In September, Northwest Community Healthcare (NCH) added pediatric telemedicine to its Pediatric Emergency Department with a Phase II plan to add additional services in the Neonatal Intensive Care Unit (NICU) at a later date. Telemedicine technology enables NCH physicians to teleconference with specialists from Ann & Robert H. Lurie Children’s Hospital of Chicago.
Pediatric specialists work with the NCH care team to help diagnose and treat patients. NCH is the first hospital in the Chicagoland area to utilize telemedicine technology with Lurie Children’s Hospital in its Pediatric Emergency Department.
“Telemedicine is a rapidly growing service that allows community hospitals to access a wide range of clinical specialists while allowing families to remain in their communities,” said NCH Director of Women’s and Children’s Services Don Houchins, R.N. “This innovative partnership with Lurie Children’s Hospital brings a new level of specialty care to those served by NCH.”
How it works
- The goal of telemedicine is to reduce hospital-to-hospital transfers. Patients heal better when allowed to remain in their community surrounded by loved ones
- A direct dial connection happens right from the telemedicine cart. Calls go through within 10 seconds and face-to-face consultation with a Lurie Children’s specialist occurs within 15 minutes
- Radiology images can be transmitted and quickly reviewed
- Patients receive “more eyes” on them, with care expedited by Lurie Children’s pediatric specialists and neonatologists as well as NCH doctors and specialists
- Subspecialty access care is available 24/7
New sensory rooms reduce stress
September also marked the addition of two new sensory rooms in the Emergency Department. The sensory rooms are specifically designed for patients who are developmentally disabled. The goal is to improve the patient experience for anyone who may be overwhelmed by the sights, sounds and busy activities of an emergency department.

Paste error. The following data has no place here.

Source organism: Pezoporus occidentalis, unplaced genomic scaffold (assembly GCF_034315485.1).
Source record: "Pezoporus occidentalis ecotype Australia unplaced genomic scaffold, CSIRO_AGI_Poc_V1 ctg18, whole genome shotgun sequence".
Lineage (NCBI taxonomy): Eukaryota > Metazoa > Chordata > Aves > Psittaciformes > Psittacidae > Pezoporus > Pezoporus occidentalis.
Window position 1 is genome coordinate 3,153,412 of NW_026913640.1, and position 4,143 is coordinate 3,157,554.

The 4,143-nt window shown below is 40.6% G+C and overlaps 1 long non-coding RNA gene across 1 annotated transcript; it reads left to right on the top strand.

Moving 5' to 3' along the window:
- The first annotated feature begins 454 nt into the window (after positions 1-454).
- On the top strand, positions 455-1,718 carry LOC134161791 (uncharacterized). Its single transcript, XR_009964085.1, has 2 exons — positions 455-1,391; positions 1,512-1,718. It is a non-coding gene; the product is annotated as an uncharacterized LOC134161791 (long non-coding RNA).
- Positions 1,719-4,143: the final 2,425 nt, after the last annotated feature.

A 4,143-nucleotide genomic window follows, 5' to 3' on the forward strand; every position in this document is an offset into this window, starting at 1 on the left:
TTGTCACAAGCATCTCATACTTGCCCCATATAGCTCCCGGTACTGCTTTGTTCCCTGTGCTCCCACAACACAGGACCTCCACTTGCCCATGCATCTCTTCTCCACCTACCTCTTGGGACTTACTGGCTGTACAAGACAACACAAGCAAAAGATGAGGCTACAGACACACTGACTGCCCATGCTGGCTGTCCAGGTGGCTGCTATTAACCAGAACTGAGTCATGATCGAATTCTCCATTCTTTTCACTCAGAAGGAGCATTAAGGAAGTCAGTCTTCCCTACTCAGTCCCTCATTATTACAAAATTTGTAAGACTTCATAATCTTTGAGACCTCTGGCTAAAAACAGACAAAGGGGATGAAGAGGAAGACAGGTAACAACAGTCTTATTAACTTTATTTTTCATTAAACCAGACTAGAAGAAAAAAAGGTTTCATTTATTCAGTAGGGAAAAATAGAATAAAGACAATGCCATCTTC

A ribbon-cutting ceremony held September 19 celebrated the donors who helped transform two examination rooms into a tranquil environment with specific equipment to calm patients while waiting to see a physician. Three donors made the rooms possible: Chris and Susan Dungan of Arlington Heights; The Rotary Club of Arlington Heights; and Marcy Burhop of Arlington Heights.
“We want people to come into the best surroundings and to get the kind of care that they deserve,” Steve Scogna, NCH President and CEO, said at the ribbon-cutting ceremony. “This is a wonderful opportunity for us to improve care for our community.”
- Patients with Autism Spectrum Disorder
- Learning or sensory impaired individuals
- Down syndrome patients
- Patients with brain trauma or behavior issues
- Those with neurological conditions such as Alzheimer’s and dementia
As many as one in six children (about 15 percent) ages three through seven have one or more developmental disabilities, such as Autism Spectrum Disorder, learning or sensory (e.g., vision, hearing) impairment, according to the Centers for Disease Control and Prevention.
What’s in the rooms
- Wall murals
- Comfortable chairs
- Weighted blankets
- Crash mats
- Exercise balls
- Fidget balls
An advanced practice nurse with experience working with developmentally disabled individuals will be on call to manage the patients and advise staff about their unique patient care needs.